Photo Courtesy of Millikin University
On September 22, conductor Dr. Sergey Bogza made sure that the Millikin-Decatur Symphony Orchestra put on a performance that surrounded everyone with music.
The music filled the Kirkland Auditorium and gave many a sense of calm at the beginning. Once it really got going and the crescendo of the music happened, it was like a burst of emotion. It was calm, then it was a sense of something drawing near. There was a question of what’s coming next.
Music provides a way of understanding those emotions and when listening to something that is classical being done in a very imaginative way, it opens the eyes to everything that can be swirled together.
The first part of the program consisted of Rhapsody on a theme of Paganini and “Rhapsody in Blue.”
“With Rhapsody Blue the clarinet opener was well done, and the musicality of the pianist was on point,” Eric Wattleworth, the father of one of the oboe players and band director for Warrensburg Latham High/Middle School, said, “I was surprised because I am very familiar with the piece, but it was my first time hearing that clarinetist play. I was very impressed because that is not easy to do.”
Another player that stood out was the pianist, Michael Davidman, who was very lively and threw himself into the music. It wasn’t just his music that drew everyone in, but his expressions throughout the performance just enthralled the audience. The pianist did a wonderful job of being entertaining in the most musical way.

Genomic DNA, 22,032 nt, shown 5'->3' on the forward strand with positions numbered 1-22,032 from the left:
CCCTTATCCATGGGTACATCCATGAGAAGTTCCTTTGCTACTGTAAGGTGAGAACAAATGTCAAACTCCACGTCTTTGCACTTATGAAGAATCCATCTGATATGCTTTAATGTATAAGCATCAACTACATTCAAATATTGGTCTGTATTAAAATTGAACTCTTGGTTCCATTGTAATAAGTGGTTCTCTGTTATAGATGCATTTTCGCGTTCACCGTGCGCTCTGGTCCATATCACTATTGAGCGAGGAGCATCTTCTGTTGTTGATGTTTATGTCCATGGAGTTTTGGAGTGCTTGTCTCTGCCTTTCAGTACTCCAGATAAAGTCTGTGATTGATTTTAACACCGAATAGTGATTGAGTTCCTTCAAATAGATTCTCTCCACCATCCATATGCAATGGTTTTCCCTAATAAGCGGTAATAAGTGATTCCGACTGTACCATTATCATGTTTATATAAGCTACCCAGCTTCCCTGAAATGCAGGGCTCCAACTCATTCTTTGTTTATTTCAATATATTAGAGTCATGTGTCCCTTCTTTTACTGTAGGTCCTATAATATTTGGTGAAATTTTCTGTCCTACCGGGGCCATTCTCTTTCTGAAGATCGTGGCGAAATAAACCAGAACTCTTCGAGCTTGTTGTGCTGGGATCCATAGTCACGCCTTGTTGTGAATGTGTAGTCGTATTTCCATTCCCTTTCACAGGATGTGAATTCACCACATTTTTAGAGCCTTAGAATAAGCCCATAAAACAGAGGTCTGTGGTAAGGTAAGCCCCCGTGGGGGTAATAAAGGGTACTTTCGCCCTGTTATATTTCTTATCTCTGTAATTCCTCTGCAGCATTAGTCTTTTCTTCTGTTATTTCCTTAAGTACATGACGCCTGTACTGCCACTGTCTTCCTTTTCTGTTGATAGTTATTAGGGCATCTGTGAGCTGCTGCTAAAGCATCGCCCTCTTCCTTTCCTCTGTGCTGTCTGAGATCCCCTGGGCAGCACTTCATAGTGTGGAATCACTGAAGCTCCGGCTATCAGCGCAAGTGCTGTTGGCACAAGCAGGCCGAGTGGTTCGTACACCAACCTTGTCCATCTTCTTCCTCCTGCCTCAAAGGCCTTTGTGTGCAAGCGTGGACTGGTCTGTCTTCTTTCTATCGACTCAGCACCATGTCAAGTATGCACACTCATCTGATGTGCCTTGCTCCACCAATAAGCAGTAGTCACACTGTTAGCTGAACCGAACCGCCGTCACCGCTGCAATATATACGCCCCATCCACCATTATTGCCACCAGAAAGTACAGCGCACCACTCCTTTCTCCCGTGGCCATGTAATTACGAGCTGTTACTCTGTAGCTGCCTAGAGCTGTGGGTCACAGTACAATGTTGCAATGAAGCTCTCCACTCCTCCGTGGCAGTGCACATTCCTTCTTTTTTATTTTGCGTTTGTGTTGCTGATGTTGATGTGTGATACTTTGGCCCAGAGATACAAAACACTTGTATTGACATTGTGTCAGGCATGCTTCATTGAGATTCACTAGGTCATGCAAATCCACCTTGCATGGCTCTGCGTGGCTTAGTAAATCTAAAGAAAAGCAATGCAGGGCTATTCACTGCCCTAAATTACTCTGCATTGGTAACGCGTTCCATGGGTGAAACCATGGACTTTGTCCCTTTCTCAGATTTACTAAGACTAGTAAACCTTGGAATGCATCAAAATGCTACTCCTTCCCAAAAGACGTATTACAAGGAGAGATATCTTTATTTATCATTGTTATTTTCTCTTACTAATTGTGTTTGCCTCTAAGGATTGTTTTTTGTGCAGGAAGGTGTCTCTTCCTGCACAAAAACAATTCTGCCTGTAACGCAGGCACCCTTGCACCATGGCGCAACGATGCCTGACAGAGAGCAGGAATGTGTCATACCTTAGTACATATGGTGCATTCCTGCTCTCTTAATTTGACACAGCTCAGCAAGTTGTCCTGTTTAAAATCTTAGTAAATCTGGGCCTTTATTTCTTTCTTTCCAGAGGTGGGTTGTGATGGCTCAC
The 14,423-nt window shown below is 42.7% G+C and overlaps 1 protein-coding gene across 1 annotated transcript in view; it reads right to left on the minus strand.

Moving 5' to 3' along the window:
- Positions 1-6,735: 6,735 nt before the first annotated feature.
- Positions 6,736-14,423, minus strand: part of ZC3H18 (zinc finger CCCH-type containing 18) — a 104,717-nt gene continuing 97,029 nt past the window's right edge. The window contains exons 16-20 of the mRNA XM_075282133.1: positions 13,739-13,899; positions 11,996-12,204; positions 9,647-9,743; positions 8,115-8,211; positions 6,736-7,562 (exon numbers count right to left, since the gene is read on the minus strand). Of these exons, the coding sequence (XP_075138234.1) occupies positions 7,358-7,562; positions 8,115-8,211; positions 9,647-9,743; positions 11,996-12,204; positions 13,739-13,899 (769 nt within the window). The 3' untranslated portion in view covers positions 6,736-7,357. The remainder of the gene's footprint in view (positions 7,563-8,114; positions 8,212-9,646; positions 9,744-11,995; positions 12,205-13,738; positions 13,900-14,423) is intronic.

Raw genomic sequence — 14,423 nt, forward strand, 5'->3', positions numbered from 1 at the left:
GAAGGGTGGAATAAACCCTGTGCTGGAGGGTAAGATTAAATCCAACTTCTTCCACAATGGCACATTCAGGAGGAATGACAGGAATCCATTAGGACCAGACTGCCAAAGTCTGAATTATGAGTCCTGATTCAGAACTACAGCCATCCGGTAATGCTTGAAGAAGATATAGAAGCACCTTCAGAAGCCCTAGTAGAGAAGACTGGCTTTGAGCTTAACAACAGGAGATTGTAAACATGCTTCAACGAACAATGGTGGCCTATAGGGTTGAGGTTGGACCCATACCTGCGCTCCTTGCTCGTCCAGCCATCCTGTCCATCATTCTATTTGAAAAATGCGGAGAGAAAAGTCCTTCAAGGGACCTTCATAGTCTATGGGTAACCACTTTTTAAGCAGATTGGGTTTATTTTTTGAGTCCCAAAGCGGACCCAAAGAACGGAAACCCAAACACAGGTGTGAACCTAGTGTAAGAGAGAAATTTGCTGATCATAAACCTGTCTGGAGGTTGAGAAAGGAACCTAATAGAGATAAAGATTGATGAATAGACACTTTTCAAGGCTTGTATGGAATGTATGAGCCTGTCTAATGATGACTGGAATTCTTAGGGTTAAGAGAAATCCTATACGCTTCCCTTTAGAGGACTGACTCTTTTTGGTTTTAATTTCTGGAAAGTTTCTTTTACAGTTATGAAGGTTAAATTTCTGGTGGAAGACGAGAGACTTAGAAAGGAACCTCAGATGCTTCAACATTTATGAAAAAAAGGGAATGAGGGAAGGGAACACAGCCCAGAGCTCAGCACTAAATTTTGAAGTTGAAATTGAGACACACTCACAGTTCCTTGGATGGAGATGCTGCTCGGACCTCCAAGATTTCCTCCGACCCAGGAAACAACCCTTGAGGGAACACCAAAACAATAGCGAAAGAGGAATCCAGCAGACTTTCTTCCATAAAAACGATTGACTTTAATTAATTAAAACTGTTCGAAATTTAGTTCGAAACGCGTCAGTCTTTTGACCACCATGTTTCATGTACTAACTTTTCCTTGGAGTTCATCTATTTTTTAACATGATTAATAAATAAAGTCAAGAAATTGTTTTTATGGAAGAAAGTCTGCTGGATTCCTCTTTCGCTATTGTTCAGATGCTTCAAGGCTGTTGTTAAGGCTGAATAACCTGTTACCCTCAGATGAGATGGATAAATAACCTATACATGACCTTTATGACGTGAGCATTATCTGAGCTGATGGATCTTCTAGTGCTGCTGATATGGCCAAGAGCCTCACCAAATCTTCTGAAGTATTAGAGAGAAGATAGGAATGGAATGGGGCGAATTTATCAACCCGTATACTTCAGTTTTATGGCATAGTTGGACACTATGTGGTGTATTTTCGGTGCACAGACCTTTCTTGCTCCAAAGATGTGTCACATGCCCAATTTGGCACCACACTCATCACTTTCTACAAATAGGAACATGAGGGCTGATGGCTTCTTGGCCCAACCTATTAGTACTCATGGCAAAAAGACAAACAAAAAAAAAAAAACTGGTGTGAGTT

He was so into the music that it was like he got lost in the notes and moved with them. There were several good things that happened throughout this performance and Davidman’s expressions and movement were most definitely a wonderful surprise from such a seasoned pianist. For a freshman that may not have been to any performances on campus, this was a season opener and a show.
To introduce the show, Dr. Bogza even gave a shout-out to the 100 marching band students that came to the performance.
The performance was so vibrant and out-there with the way the notes were played and how they executed the show. In the end, this performance has set this group on their way to being not only diverse, but also expressive and fun.
Amazing is one of the only ways to describe this performance. Everything was well done, and it was a show that opened everyone up to classics that may not be known the way that it was taken on.
Mr. Wattleworth was very impressed with the performance and he really enjoyed the pianist as well as the overall performance.
The flow of the music could have affected anyone in a different way, but a sense of calm was the first thing that this performance brought into the auditorium. Everyone stood after every performance and the auditorium was filled with clapping and cheers for everyone up on the stage from the students, the faculty, to the professional performers.
The other impressive thing that shocked some in the crowd was the three sets of two trumpet players on all three balconies to end the performance. That was an amazing way to end the song as well as a shock for those that weren’t prepared for that sort of finale. For a first experience at Kirkland, that performance would have been the best introduction into the orchestra.